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M777: The U.S. Army Artillery Making a Difference in Ukraine

M777 Artillery Like in Ukraine
U.S. Marines with Ground Combat Element, Marine Rotational Force – Darwin, fire a M777 during fire missions training at Mount Bundey Training Area, NT, Australia, Aug. 6 2020. The training provided Marines a unique opportunity to develop new techniques and procedures to integrate direct and indirect fire. The ability to rapidly deploy fire support and employ indirect fire weapons provide the Marine Corps an advantage as an expeditionary forward force deployed to austere environments. (U.S. Marine Corps photo by Cpl. Lydia Gordon)

Meet the M777

During the Afghanistan War in 2005, US forces debuted the M777 towed artillery piece. At 9,300 pounds, the M777 is considered “lightweight.” Indeed, the M777 is 41 percent lighter than its predecessor, the M198 Howitzer, a “medium-sized” artillery piece that debuted in 1979. The newer, lighter artillery provides Army and Marine Corps troops with a mobile, transportable artillery piece. The M777’s significant weight reduction is owed primarily to its titanium construction.

M777 Lighter and More Transportable

To transport the artillery, U.S. forces hitch the howitzer to a seven-ton truck, which allows for easy movement. For initial deployment, the artillery can be lifted with either an MV-22 Osprey, a CH-53E Super Stallion, a CH-47 Chinook, or a C-130 Hercules.. 

Despite its lightweight and mobility, the M777 does not sacrifice range or firepower. Delivering a NATO-standard 155mm round within a 25 mile range. The 8-man crew is capable of accurately firing 7 rounds per minute.    

The M777 is of British origin. Initially conceived by Vickers Shipbuilding and Engineering’s (VSEL) Armaments Division, BAE bought VSEL and inherited the M777 project. BAE quickly ‘Americanized’ the M777’s production, using about 70 percent U.S.-built parts. The finished product, which has proven popular, has been exported around the world. India purchased 145 M777s, for $750 million USD. The order, completed in late 2016, supplied India with 25 fully-built M777s, while the remaining 120 howitzers were completed in India by Mahindra Defence Systems Limited.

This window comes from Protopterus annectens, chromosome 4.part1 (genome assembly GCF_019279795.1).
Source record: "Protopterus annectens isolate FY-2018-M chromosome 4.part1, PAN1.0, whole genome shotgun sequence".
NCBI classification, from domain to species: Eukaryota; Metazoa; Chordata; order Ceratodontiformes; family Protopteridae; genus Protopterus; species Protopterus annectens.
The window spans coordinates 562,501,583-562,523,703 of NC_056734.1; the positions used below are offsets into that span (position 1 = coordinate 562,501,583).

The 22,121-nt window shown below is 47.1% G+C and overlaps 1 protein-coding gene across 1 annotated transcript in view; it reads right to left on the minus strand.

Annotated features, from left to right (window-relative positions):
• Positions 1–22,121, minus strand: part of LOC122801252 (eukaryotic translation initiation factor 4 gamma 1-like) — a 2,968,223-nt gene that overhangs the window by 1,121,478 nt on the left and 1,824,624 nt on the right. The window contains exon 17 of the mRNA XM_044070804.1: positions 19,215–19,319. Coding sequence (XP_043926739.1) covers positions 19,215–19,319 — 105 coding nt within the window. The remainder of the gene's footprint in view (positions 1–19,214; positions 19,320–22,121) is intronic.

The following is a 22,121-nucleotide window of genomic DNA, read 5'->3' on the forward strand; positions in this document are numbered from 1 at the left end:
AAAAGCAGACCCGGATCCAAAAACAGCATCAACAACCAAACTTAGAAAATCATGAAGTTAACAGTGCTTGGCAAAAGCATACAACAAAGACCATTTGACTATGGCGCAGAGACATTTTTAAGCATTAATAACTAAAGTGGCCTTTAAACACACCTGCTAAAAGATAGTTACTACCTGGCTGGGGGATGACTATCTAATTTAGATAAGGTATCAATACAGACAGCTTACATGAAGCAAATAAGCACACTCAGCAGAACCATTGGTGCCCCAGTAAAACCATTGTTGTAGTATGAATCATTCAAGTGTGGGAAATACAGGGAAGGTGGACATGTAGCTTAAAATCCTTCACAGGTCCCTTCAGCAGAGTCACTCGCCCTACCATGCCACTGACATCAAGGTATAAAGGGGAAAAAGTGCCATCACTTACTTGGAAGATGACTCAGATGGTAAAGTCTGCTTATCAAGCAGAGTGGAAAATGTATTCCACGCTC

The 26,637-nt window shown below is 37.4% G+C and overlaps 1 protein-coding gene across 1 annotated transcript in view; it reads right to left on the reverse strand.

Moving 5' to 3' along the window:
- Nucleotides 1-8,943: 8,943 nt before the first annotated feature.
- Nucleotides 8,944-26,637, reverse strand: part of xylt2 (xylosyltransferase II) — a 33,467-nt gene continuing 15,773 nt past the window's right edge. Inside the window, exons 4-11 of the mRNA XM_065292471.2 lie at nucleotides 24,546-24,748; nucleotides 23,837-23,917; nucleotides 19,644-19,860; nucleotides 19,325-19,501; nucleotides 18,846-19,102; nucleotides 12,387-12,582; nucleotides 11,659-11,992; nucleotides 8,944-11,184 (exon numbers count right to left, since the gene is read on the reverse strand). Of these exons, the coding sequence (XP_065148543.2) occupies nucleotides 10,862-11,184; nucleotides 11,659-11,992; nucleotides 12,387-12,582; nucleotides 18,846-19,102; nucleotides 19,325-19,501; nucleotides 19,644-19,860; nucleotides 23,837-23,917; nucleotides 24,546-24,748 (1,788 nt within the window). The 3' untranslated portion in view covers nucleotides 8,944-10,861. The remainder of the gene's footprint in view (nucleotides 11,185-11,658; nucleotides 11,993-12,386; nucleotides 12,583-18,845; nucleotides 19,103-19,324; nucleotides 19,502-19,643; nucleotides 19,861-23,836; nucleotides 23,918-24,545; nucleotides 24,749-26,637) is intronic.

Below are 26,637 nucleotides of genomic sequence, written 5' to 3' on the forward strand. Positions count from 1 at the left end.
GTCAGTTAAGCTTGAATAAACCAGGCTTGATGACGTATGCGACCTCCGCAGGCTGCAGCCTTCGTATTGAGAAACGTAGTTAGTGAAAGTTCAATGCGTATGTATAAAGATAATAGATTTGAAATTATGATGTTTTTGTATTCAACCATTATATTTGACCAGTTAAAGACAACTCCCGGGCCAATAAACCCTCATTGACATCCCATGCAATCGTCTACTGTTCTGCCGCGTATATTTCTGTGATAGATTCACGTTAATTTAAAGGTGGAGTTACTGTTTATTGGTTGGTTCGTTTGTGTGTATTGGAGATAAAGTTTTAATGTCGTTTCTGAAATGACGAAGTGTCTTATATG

Australia also purchased the M777 – 35 of them. Brazil, Canada, and Saudi Arabia operate the howitzer, too. And, of course, the United States. The U.S. has used the M777 in Iraq, Afghanistan, and against ISIS. Against ISIS, the M777 proved itself particularly useful on cloudy days, when limited visibility prevented aircraft from conducting strike missions.  

Artillery Sees Action in Ukraine

Most recently, the artillery has seen action in the Russo-Ukraine War. The U.S. has plans to gift the Ukrainians 90 M777s, most of which have already been delivered. In April, a U.S. Defense Department official explained the rationale behind making M777 deliveries to Ukraine. “We do believe that these howitzers will be … very, very effective in helping [the Ukrainians] in the Donbas fight, which we’ve already seen, is deeply reliant on long-range fires, specifically artillery by both sides.” In May, after Ukrainian forces had begun to deploy the M777, a DOD official assessed the howitzer’s performance. “We do believe that the howitzers … are having an impact, particularly in Kharkiv. Now is that the only reason? I don’t think we would go that far to say that, but we do believe that the systems they’re getting – not just the U.S. systems but the systems from other countries – are absolutely helping them regain some momentum and to take back some territory.”

Ukraine Defense Minister Oleksii Reznikov told U.S. Secretary of Defense Lloyd J. Austin III that Ukraine had deployed 74 M777 artillery pieces to the front lines, where the howitzer was being used to provide long-range, indirect fire. Look for this artillery to remain relevant throughout the duration of the conflict.  

Harrison Kass is a Senior Defense Editor at 19FortyFive. An attorney, pilot, guitarist, and minor pro hockey player, he joined the US Air Force as a Pilot Trainee but was medically discharged. Harrison has degrees from Lake Forest College, the University of Oregon, and New York University. He lives in Oregon and regularly listens to Dokken.

Written By

Harrison Kass is a Senior Defense Editor at 19FortyFive. An attorney, pilot, guitarist, and minor pro hockey player, he joined the US Air Force as a Pilot Trainee but was medically discharged. Harrison has degrees from Lake Forest College, the University of Oregon School of Law, and New York University’s Graduate School of Arts & Sciences. He lives in Oregon and regularly listens to Dokken.

2 Comments

2 Comments

  1. Danny Morrow

    June 2, 2022 at 5:17 pm

    They are making little to no difference actually lol. In fact a battery of at least 12 of them was destroyed yesterday (June 1rst), and the first batch where also destroyed as well as their munitions storage. Tell the truth, it’s more fun

  2. Ross

    June 29, 2022 at 8:40 pm

    Why don’t we give them every m198 we can find?

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